Ohio CPAs Name Major Issues for Congress to Address in 2013

CPAs in Ohio believe that next year Congress needs to focus on tax reform, unemployment and the federal deficit, according to a poll released by the Ohio Society of CPAs. The 2012 Ohio Business Poll was sent to 3,600 senior-level CPAs and focused on how the current political and economic setting affects business decisions in Ohio.

Approximately 64 percent of respondents believe many business decisions are impacted by the uncertainties surrounding federal tax reform. This has created a decrease in optimism among CPAs across the nation, according to the AICPA’s fourth quarter Business and Industry U.S. Economic Outlook Survey. Many CPAs and business owners in Ohio and around the country are concerned about the current environment in Washington, growing debt, government spending and the lack of progress made on important issues affecting the future of the country.

“CPAs in Ohio and nationwide are witness every day to the toll that the current gridlock in Washington is taking on companies and the American public,” said Brendan Fitzgerald, CPA, Chair of the Ohio Society of CPAs. “The Ohio Society of CPAs urges our federal legislators to quickly end the stalemate and address the deficit and tax reform with major initiatives that will restore confidence in our economy and help businesses grow and create jobs.”

Majority of the Ohio CPAs polled suggested spending cuts to help reduce the deficit, while approximately 47 percent were in favor of combining spending cuts with tax increases to help lower the U.S. debt. Seventy-nine percent preferred lower corporate tax rates to tax credits and deductions.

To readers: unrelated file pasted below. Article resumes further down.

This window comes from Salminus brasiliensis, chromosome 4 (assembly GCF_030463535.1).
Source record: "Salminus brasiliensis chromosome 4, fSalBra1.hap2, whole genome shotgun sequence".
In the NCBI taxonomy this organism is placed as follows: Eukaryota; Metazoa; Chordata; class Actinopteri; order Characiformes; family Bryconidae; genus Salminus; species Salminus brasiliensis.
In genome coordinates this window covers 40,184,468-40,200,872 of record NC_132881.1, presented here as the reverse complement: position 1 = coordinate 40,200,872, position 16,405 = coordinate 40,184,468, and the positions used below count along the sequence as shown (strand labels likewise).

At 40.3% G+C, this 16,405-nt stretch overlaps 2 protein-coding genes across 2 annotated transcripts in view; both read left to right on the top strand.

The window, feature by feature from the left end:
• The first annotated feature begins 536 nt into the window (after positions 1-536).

While the uncertain tax climate has prompted many businesses to not invest in product development, capital purchases or process improvements in the upcoming year, 63 percent still plan to invest in new technology in 2013.

“Business owners have to stop watching the news 24/7 and instead make sure their business decisions are grounded in good financial logic and not emotions stirred up by taxes or what’s heard in the media,” said Lee Beall, CPA, CEO & Principal of Rea & Associates, Inc. “Companies are continuing to invest in technology to become leaner and more efficient, which will bode well for the balance sheets and bottom line.”

Forty-eight percent of CPAs reported seeing moderate growth in their organizations in 2012, an increase from 43 percent in 2011. However, only 5 percent of CPAs are expecting significant revenue gains next year and 71 percent have no plans to hire more employees.

“Business owners should focus on how to continue to drive business and create demand for their product or service,” advises Beall. “While people do not want to consume because of the economic uncertainty, there are many businesses that are reporting success, saying these are their best years. The key is to operate in a lean manner but always stay customer-oriented.”